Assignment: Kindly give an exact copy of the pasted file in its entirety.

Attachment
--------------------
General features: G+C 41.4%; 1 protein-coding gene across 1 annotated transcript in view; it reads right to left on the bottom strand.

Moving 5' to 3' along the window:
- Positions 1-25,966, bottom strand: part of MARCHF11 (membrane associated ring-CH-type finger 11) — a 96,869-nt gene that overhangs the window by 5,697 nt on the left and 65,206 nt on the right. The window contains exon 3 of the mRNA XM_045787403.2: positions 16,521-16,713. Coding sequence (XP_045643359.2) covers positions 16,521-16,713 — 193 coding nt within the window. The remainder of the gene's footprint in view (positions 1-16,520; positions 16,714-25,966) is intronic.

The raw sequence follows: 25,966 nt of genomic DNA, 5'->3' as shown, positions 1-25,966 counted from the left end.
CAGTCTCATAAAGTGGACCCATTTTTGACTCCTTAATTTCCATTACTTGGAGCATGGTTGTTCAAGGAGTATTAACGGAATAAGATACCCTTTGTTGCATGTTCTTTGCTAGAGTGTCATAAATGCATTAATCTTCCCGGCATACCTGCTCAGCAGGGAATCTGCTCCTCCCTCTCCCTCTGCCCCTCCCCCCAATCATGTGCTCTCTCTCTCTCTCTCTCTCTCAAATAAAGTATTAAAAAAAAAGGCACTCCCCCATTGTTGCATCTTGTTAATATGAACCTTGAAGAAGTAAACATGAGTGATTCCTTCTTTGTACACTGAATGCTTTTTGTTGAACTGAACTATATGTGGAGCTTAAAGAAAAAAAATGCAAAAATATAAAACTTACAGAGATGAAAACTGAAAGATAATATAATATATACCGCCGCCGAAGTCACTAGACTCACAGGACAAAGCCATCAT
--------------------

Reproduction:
General features: G+C 41.4%; 1 protein-coding gene across 1 annotated transcript in view; it reads right to left on the bottom strand.

Moving 5' to 3' along the window:
- Positions 1-25,966, bottom strand: part of MARCHF11 (membrane associated ring-CH-type finger 11) — a 96,869-nt gene that overhangs the window by 5,697 nt on the left and 65,206 nt on the right. The window contains exon 3 of the mRNA XM_045787403.2: positions 16,521-16,713. Coding sequence (XP_045643359.2) covers positions 16,521-16,713 — 193 coding nt within the window. The remainder of the gene's footprint in view (positions 1-16,520; positions 16,714-25,966) is intronic.

The raw sequence follows: 25,966 nt of genomic DNA, 5'->3' as shown, positions 1-25,966 counted from the left end.
CAGTCTCATAAAGTGGACCCATTTTTGACTCCTTAATTTCCATTACTTGGAGCATGGTTGTTCAAGGAGTATTAACGGAATAAGATACCCTTTGTTGCATGTTCTTTGCTAGAGTGTCATAAATGCATTAATCTTCCCGGCATACCTGCTCAGCAGGGAATCTGCTCCTCCCTCTCCCTCTGCCCCTCCCCCCAATCATGTGCTCTCTCTCTCTCTCTCTCTCTCAAATAAAGTATTAAAAAAAAAGGCACTCCCCCATTGTTGCATCTTGTTAATATGAACCTTGAAGAAGTAAACATGAGTGATTCCTTCTTTGTACACTGAATGCTTTTTGTTGAACTGAACTATATGTGGAGCTTAAAGAAAAAAAATGCAAAAATATAAAACTTACAGAGATGAAAACTGAAAGATAATATAATATATACCGCCGCCGAAGTCACTAGACTCACAGGACAAAGCCATCAT